Coriander – All parts of coriander are used from the leaves to the roots. Be sure to pay attention to what portion the recipe is asking for! Obviously the fresher the better with this ingredient.

Cumin – This can be used in the powdered form that you most often find in the grocery store, but the cumin seeds hold flavor better so if you can find the seeds and grind them yourself, you’re in for a bit better taste. There really isn’t too much difference though.

Galangal – This ingredient is part of the ginger family and has a very distinct flavor. It is difficult to find in the states though many Asian markets will have it. You can also find it in powdered form.

Garlic – Same thing goes as with shallots. Garlic in Thailand is much smaller so use half of what the recipe calls for (if the recipe is from Thailand).

Ginger – This ingredient is used in many different forms – crushed, grated, etc. Fresh is obviously better (as with all ingredients) but powdered is also available and works as a substitute.

Kaffir Lime Leaves – Do not get these confused with regular lime leaves. These have a very distinct flavor and are the soul reason that some Thai dishes are as delicious as they are. Unfortunately, in the states Kaffir limes are not USDA approved for growing so you cannot find them. You can, however, find just the leaves in Asian markets. They might be hard to find but they are worth the search. If you absolutely cannot find them you can substitute lime zest from normal limes but just know you won’t get the flavor you are looking for.

Lemongrass – A tall scallion-like herb, this is widely used in Thai cooking. Fresh lemongrass is obviously best but you can also find it dried and in powder form. One piece of advice I learned from my cooking teacher is never to use powdered lemongrass seasoning in your soups, only in pastes and other dishes. It doesn’t give you the right taste.

Note from “If using dried lemongrass stalks, use 2-3 pieces more than the recipe calls for. Soak in hot water for an hour. Powdered lemon grass is also available (visit our online grocery). Two tablespoons powdered spice is approximately equivalent to one fresh stalk. Be careful though because dry lemongrass contains salt. Adjust seasoning accordingly. For soups, try substituting fresh lemon peel if you are in a pinch for fresh stalks.”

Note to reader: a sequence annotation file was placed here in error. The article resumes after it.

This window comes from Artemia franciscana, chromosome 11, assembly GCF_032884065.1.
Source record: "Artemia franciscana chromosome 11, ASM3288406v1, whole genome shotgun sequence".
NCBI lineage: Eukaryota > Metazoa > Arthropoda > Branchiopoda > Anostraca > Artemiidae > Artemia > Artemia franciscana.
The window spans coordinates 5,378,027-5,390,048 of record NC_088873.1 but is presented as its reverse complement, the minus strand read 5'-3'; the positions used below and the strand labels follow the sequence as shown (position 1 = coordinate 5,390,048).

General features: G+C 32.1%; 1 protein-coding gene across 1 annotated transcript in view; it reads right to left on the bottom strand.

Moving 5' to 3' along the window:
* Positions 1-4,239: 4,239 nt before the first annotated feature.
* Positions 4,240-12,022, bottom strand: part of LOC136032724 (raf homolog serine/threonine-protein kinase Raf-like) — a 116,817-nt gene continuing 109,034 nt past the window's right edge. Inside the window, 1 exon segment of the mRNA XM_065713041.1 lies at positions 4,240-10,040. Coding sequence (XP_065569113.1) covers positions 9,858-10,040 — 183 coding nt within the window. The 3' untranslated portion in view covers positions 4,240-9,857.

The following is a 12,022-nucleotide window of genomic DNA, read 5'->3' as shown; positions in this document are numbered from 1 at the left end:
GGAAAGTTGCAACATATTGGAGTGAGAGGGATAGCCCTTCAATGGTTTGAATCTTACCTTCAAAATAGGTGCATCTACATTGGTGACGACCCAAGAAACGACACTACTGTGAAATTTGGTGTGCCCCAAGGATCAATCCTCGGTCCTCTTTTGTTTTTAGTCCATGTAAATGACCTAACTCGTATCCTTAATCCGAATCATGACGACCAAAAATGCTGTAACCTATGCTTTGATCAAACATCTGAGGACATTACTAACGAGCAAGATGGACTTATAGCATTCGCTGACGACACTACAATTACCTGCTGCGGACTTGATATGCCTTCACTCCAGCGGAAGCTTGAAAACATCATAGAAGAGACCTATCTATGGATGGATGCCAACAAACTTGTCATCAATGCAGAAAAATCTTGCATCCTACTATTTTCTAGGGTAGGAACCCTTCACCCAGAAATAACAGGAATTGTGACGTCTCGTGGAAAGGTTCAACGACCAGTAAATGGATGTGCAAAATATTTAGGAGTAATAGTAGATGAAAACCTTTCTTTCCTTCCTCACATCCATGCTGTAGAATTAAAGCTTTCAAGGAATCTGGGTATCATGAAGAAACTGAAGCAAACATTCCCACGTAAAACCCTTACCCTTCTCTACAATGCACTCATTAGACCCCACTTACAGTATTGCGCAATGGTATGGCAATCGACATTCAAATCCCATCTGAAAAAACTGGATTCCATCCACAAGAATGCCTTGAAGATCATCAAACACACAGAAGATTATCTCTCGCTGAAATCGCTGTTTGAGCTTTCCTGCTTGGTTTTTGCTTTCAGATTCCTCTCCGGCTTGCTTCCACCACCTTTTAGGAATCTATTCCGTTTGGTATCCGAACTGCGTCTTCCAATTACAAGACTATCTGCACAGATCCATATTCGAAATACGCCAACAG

Mint – Fresh mint leaves are used in many different Thai dishes. Sweet basil can be a substitute.

Palm Sugar – Palm sugar is one ingredient that truly affects the authentic taste of Thai cooking. If you can get your hands on palm sugar, your dishes are going to taste a million times better. You can buy this at most Asian markets such as Viet Wah and Uwajimaya (Seattle/Pacific NW area). You can actually order it on Amazon as well. If you can’t get your hands on it, you can substitute for light brown sugar or granulated white sugar. Be sure to add an additional 20% to the amount called for.

Shallots – Regular every day shallots that you should be able to find at any grocery. Take note though, shallots in Thailand are much smaller so if you are using a recipe from Thailand (the ones I most most likely will be), use half as much as the recipe calls for (ie. 1 full shallot would be 1/2 of a shallot purchased in the states).

Shrimp Paste – This pungent paste is made from dried shrimp and salt. It is added to made curry pastes. It can be substituted with anchovy or soybean paste.

Tamarind – This is a fruit often used as a form of seasoning in Thai cooking. In the states you can often find it dried or in the form of a paste with the seeds removed. This one might be difficult to find. I’ll do some research!